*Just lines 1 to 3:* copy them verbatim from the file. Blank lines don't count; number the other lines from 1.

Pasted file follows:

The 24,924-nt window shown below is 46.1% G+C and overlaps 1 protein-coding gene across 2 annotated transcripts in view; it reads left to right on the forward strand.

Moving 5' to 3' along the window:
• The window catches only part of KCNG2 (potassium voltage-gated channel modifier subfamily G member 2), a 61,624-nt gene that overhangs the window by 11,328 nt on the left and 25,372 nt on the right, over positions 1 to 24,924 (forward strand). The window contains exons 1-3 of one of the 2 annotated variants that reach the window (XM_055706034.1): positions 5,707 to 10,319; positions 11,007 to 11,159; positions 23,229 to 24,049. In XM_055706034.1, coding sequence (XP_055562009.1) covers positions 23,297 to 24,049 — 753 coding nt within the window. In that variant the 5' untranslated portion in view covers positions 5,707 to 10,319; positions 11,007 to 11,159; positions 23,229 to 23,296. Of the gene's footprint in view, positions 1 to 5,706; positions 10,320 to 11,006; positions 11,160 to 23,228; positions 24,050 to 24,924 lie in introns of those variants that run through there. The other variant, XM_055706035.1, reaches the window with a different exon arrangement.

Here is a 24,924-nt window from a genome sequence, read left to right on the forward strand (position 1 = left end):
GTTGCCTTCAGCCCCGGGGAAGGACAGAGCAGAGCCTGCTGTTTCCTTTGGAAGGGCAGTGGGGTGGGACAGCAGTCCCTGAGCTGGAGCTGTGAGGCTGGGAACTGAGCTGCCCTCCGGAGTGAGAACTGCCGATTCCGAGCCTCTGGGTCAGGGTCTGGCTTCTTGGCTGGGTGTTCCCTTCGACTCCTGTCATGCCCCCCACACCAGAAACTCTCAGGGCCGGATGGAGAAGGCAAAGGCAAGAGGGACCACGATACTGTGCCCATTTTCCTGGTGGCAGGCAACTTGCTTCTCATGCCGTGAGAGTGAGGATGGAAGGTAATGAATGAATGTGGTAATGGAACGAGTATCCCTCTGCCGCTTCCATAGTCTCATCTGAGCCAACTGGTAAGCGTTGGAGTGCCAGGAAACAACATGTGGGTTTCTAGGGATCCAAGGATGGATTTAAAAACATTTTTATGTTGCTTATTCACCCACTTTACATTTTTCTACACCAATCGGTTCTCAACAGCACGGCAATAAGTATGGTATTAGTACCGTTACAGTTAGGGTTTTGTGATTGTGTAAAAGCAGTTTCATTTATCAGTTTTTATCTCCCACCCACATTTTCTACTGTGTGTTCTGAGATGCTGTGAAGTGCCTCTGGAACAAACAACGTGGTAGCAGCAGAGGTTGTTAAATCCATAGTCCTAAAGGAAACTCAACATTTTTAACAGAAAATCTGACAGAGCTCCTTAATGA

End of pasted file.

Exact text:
The 24,924-nt window shown below is 46.1% G+C and overlaps 1 protein-coding gene across 2 annotated transcripts in view; it reads left to right on the forward strand.

Moving 5' to 3' along the window:
• The window catches only part of KCNG2 (potassium voltage-gated channel modifier subfamily G member 2), a 61,624-nt gene that overhangs the window by 11,328 nt on the left and 25,372 nt on the right, over positions 1 to 24,924 (forward strand). The window contains exons 1-3 of one of the 2 annotated variants that reach the window (XM_055706034.1): positions 5,707 to 10,319; positions 11,007 to 11,159; positions 23,229 to 24,049. In XM_055706034.1, coding sequence (XP_055562009.1) covers positions 23,297 to 24,049 — 753 coding nt within the window. In that variant the 5' untranslated portion in view covers positions 5,707 to 10,319; positions 11,007 to 11,159; positions 23,229 to 23,296. Of the gene's footprint in view, positions 1 to 5,706; positions 10,320 to 11,006; positions 11,160 to 23,228; positions 24,050 to 24,924 lie in introns of those variants that run through there. The other variant, XM_055706035.1, reaches the window with a different exon arrangement.